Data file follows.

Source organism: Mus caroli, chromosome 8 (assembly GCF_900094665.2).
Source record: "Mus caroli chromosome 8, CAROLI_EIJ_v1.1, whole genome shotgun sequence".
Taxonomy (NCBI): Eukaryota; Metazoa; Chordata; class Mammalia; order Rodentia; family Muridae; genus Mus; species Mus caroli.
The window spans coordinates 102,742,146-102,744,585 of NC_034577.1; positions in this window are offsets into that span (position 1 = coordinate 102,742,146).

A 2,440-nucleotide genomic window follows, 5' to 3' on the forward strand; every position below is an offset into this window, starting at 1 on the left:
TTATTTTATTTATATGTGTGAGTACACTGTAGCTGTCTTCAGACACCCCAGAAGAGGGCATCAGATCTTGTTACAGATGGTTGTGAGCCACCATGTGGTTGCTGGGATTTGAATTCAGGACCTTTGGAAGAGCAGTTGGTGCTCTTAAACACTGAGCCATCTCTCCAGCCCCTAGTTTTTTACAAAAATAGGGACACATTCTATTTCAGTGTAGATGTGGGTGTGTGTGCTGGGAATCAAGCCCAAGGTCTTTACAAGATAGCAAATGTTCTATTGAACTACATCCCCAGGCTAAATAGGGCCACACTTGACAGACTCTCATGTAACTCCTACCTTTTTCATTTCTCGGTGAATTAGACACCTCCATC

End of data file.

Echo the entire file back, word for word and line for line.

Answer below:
Source organism: Mus caroli, chromosome 8 (assembly GCF_900094665.2).
Source record: "Mus caroli chromosome 8, CAROLI_EIJ_v1.1, whole genome shotgun sequence".
Taxonomy (NCBI): Eukaryota; Metazoa; Chordata; class Mammalia; order Rodentia; family Muridae; genus Mus; species Mus caroli.
The window spans coordinates 102,742,146-102,744,585 of NC_034577.1; positions in this window are offsets into that span (position 1 = coordinate 102,742,146).

A 2,440-nucleotide genomic window follows, 5' to 3' on the forward strand; every position below is an offset into this window, starting at 1 on the left:
TTATTTTATTTATATGTGTGAGTACACTGTAGCTGTCTTCAGACACCCCAGAAGAGGGCATCAGATCTTGTTACAGATGGTTGTGAGCCACCATGTGGTTGCTGGGATTTGAATTCAGGACCTTTGGAAGAGCAGTTGGTGCTCTTAAACACTGAGCCATCTCTCCAGCCCCTAGTTTTTTACAAAAATAGGGACACATTCTATTTCAGTGTAGATGTGGGTGTGTGTGCTGGGAATCAAGCCCAAGGTCTTTACAAGATAGCAAATGTTCTATTGAACTACATCCCCAGGCTAAATAGGGCCACACTTGACAGACTCTCATGTAACTCCTACCTTTTTCATTTCTCGGTGAATTAGACACCTCCATC